Linked by Thom Holwerda on Tue 2nd Aug 2016 21:28 UTC
Windows

The Windows 10 Anniversary Update was released earlier this evening, and I dutifully installed it so that I could write about any oddities that might pop up. Well, a number of oddities have popped up, and they're bad - really bad. The Anniversary Update does some really shady stuff during installation that it doesn't inform you of at all until after the fact.

First, the Anniversary Update reinstalls Skype "for you", even if you had it uninstalled earlier, which in and of itself is a blatant disregard for users - I uninstalled it for a reason, and I'd like Microsoft to respect that. That in and of itself is bad enough, but here's the kicker: during installation, Microsoft also automatically logs you into Skype, so that possible Skype contacts can just start calling or messaging you - again, without ever asking for the user's consent.

Imagine my surprise when I open that useless Metro notification center thing - whose button now sits in the bottom right of the task bar, right of the clock, even, and is unremovable - and see that Skype is now installed, and that I'm logged in. This is a blatant disregard for users, and I'm sure tons of users will be unpleasantly surprised to see Microsoft forcing Skype down their throats.

There was an even bigger surprise, though: during installation of the Anniversary Update, Microsoft apparently flags Classic Shell - a popular Start menu replacement that gives Windows 10 a customisable Start menu that doesn't suck - as incompatible with the Anniversary Update, and just straight-up deletes hides it from your computer - again, without ever notifying you beforehand or asking you for your permission.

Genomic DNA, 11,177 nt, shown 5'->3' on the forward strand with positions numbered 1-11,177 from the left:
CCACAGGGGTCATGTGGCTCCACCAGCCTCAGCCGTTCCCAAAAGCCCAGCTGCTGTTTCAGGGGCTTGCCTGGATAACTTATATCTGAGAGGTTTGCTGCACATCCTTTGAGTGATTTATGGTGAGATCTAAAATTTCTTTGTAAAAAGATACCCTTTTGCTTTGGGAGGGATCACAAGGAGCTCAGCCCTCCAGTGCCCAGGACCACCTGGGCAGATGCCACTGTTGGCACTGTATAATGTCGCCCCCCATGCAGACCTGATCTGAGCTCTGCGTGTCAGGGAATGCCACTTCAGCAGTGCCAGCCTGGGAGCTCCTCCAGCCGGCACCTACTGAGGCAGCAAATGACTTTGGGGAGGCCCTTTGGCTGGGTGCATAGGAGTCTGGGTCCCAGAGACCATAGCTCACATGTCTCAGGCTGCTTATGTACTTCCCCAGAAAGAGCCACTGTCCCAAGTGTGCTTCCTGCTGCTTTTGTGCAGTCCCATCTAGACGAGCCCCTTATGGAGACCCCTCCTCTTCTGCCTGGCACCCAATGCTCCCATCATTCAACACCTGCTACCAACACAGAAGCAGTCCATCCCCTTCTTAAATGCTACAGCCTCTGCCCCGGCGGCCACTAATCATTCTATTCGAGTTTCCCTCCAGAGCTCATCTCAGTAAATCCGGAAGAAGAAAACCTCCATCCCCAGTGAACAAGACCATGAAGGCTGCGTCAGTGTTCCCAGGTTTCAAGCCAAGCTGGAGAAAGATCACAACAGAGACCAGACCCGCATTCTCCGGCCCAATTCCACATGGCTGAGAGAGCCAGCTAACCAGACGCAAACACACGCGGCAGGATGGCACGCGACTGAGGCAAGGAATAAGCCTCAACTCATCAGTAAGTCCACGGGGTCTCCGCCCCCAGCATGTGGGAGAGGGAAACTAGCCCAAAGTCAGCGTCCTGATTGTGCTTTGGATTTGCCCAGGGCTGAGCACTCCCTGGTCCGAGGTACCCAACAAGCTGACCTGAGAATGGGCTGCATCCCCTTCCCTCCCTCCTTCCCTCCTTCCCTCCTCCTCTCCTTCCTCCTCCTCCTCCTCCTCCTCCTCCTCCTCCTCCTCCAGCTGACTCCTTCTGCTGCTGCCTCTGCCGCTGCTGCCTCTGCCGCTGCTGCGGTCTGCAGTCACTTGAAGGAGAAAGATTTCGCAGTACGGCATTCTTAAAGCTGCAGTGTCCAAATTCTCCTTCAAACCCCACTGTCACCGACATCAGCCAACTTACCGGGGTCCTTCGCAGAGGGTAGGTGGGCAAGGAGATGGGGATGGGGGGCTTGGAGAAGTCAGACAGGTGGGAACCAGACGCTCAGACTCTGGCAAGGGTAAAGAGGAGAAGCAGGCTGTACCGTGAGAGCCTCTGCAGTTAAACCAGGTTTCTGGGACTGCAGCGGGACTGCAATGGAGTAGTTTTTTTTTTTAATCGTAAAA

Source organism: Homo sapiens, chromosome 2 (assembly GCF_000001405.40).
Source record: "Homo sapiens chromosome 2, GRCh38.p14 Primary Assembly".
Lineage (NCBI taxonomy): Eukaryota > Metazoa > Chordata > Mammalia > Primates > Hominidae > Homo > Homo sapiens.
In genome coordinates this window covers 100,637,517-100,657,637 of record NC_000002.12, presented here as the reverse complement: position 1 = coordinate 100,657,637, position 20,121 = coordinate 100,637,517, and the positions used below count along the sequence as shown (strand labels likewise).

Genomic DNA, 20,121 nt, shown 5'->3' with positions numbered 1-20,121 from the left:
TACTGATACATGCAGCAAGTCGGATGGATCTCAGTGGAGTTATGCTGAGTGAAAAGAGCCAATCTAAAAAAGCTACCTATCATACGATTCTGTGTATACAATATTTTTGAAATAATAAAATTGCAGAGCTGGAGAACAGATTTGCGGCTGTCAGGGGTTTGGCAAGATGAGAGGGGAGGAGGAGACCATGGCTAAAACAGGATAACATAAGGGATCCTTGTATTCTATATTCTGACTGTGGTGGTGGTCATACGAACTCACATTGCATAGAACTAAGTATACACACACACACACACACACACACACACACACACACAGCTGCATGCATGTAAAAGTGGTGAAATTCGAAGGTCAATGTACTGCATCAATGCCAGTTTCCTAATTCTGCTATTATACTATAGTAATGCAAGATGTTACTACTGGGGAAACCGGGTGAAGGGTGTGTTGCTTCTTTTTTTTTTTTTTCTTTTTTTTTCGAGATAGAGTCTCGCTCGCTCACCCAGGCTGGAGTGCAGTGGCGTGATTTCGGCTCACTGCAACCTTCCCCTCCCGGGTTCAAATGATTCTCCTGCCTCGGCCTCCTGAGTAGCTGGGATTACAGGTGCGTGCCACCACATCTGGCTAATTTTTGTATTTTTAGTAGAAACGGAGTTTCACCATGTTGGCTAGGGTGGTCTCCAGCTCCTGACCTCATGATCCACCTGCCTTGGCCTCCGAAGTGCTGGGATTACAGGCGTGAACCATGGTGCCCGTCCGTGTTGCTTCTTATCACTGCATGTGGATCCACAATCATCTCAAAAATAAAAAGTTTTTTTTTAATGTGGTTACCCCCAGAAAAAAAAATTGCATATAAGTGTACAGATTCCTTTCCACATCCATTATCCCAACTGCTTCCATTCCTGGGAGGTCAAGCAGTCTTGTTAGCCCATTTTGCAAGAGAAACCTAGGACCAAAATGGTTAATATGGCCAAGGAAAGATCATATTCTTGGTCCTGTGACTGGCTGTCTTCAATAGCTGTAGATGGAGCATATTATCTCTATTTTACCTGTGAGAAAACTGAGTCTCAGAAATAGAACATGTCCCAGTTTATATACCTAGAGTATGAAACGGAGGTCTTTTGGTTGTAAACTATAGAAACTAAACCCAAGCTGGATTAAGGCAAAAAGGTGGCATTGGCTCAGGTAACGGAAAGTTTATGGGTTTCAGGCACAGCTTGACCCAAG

Update: actually, the application isn't removed entirely - it's still there in the Program Files folder, but it's entirely scrapped from search results and the Start menu. Effectively, for most users, that's identical to removing it. What an incredibly odd and user-hostile way of dealing with this. You can see how the wording in the screenshot below is confusing regarding the removing vs. hiding issue.

Classic Shell released an update to fix the compatibility issue detected, so I hope my settings are still there somewhere, because it'd suck having to redo all of them because Microsoft just randomly deleted a program from my computer hid a program, without informing me or asking me for my permission. It could've just disabled the program, prevented it from running - why delete hide it entirely? Are they that desperate to try and get me to use their terrible excuse for a Start menu?

So, just in case you're about to install this update - Microsoft will force Skype down your throat, and may randomly delete hide programs from your computer without asking for your permission.

Have fun.

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RE[2]: There's no free lunch
by Morgan on Wed 3rd Aug 2016 13:48 UTC in reply to "RE: There's no free lunch"
Morgan
Member since:
2005-06-29

If you don't already use Steam (and I understand if you don't, it is after all a DRM scheme at its core), maybe create an account and port in your existing Windows games to your Steam library (backing up your original software of course). Then, install Steam on Linux, and allow it to install the Linux compatible versions of any of the games in your library. Make sure Steam is set to report to the hardware/software survey, and you've just successfully voted for more Linux gaming support.

Last I heard, Linux was up a whole 0.02% in Steam's hardware/software survey. That's absolutely pathetic, and the only way Valve will continue its efforts to port as many games as possible to Linux is to see more people using it.

I wish there was a way to get other, superior (from a DRM-free standpoint) game publishers to port to Linux or even better, do native Linux development. I know GOG.com is generally positive towards Linux but they don't go out of their way to push the platform live Valve does. But the more you blog about it, post in forums about it, and just play your Linux games and allow them to be reported to Steam, the more the word gets out.

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